>    A vs B            46                 54W
>    A vs C            56W                                  44
>    B vs C                               43W               23
>    B beats all others and is elected.
>
> Though I've expressed the pairwise matrix in the reverse sense as
> "preferences for" instead of "preferences against", I'd suggest using
> Condorcet(EM)'s "against" to resolve a continued circular tie.
>
> By expressing a "weaker" preference for the favorite over the
> "lesser evil", the 34 voters have chosen to protect (elect) their
> compromise choice.
>
> The method seems very similar to the "fancy" iterative methods we
> discussed months ago, where the algorithm iteratively translates
> preferences to indifference when necessary to make a voter's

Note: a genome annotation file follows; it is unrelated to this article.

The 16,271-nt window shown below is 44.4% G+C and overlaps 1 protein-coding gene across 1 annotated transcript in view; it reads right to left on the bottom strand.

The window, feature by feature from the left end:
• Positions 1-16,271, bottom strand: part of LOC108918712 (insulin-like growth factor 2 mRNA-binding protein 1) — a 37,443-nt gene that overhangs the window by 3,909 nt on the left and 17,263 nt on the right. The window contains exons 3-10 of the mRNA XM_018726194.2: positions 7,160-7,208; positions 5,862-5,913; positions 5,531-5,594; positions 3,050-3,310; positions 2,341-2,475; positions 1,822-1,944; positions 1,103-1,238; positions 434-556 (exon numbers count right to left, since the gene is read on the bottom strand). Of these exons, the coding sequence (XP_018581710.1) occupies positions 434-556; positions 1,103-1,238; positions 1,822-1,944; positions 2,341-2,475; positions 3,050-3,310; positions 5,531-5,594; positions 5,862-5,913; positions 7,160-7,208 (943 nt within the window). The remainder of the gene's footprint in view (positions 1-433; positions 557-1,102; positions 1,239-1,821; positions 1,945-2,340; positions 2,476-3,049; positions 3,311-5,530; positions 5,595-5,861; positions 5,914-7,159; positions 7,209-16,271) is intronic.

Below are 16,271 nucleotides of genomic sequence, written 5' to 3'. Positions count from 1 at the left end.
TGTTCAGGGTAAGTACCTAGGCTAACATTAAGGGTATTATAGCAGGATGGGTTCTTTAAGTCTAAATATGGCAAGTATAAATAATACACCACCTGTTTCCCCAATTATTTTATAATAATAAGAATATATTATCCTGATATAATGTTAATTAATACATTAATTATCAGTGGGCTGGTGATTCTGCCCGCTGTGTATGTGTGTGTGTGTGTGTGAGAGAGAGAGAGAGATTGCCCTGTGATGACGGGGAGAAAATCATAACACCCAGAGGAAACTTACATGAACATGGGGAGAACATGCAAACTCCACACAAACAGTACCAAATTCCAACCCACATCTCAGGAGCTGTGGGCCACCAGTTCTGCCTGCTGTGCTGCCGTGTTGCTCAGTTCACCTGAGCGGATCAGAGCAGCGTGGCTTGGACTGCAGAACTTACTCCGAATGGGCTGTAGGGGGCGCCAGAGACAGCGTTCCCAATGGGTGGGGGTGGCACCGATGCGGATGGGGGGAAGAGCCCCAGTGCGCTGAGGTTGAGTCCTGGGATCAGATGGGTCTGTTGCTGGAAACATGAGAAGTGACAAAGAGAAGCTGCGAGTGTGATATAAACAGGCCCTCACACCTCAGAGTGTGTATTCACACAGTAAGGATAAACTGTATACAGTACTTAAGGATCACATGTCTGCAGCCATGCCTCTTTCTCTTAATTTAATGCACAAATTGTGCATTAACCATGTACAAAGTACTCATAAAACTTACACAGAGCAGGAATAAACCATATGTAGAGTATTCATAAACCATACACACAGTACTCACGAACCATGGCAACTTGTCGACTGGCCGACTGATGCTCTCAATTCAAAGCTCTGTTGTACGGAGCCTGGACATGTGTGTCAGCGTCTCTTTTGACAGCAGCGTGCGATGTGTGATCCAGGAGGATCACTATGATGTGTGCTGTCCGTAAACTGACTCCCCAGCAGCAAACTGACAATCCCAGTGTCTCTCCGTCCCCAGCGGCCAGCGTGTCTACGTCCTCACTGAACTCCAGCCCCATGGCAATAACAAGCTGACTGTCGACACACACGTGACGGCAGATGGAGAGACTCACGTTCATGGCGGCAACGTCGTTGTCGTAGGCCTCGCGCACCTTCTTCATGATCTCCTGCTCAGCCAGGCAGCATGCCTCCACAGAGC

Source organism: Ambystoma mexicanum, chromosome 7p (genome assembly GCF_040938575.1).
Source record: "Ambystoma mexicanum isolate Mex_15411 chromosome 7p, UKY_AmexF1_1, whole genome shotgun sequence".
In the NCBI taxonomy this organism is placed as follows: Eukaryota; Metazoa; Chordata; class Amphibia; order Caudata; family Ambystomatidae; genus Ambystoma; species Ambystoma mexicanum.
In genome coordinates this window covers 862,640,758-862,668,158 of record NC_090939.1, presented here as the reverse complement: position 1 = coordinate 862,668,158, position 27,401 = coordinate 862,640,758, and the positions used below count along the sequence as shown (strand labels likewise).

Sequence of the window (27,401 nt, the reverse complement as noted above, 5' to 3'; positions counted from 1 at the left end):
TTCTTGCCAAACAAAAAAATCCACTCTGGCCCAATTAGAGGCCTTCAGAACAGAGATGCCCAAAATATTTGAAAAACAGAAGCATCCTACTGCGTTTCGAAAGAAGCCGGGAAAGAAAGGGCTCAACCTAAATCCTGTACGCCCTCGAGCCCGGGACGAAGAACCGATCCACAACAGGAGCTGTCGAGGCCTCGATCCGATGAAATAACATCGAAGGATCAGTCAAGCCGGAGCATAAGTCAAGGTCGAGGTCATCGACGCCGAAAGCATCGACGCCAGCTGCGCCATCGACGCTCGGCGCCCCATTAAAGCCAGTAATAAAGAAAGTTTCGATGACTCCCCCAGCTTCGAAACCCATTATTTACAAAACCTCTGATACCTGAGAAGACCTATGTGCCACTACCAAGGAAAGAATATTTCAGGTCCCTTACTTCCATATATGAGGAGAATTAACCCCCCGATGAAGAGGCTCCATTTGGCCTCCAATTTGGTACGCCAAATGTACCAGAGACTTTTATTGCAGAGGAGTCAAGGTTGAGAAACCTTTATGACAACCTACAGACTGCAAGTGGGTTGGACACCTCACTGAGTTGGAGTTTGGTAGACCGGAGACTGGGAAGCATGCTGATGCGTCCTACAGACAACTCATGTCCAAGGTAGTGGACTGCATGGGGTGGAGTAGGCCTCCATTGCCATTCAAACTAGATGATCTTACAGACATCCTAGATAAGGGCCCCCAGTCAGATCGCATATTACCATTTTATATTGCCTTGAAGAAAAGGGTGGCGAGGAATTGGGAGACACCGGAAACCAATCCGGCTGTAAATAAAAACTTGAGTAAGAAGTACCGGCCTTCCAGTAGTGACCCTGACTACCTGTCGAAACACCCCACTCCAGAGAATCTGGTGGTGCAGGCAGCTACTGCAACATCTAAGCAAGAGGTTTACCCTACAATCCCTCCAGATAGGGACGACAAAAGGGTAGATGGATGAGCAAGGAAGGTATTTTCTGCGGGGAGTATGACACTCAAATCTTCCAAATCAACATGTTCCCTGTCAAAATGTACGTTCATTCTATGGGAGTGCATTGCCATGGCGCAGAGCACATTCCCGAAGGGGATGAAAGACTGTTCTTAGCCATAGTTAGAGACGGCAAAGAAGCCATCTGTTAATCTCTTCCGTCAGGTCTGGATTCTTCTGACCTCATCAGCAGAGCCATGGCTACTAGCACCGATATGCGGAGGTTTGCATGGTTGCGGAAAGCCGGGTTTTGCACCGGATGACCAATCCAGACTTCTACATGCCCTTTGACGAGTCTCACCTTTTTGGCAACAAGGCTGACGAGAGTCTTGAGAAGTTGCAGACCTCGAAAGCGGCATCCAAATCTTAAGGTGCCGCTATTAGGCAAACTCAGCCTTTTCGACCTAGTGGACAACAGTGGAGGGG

> compromise choice less beaten than the voter's greater evil.
>
> It appears at first glance that the weaker preference '>' can't be
> used in offensive voter strategy.  The voter who uses it instead of
> the full strength '>>' would be making some less preferred choice
> less beaten than otherwise, with no reduction in the "beatenness" of
> a more preferred choice.  So the '>' appears to be useful only for
> defensive strategy.  It might be used unnecessarily, but its use
> wouldn't entail a misrepresentation of preference order.
>
> I haven't had time to examine this method much.  At first glance,
> it appears to perform reasonably well on some of the standards and
> criteria some of us have been advocating.  And the distinction
> between the "weaker" and "stronger" preferences may be a reasonably
> compelling way to break circular ties.
>
> On the other hand, it would be harder for the voters to vote than
> simple rankings, and the tally algorithm appears more complex to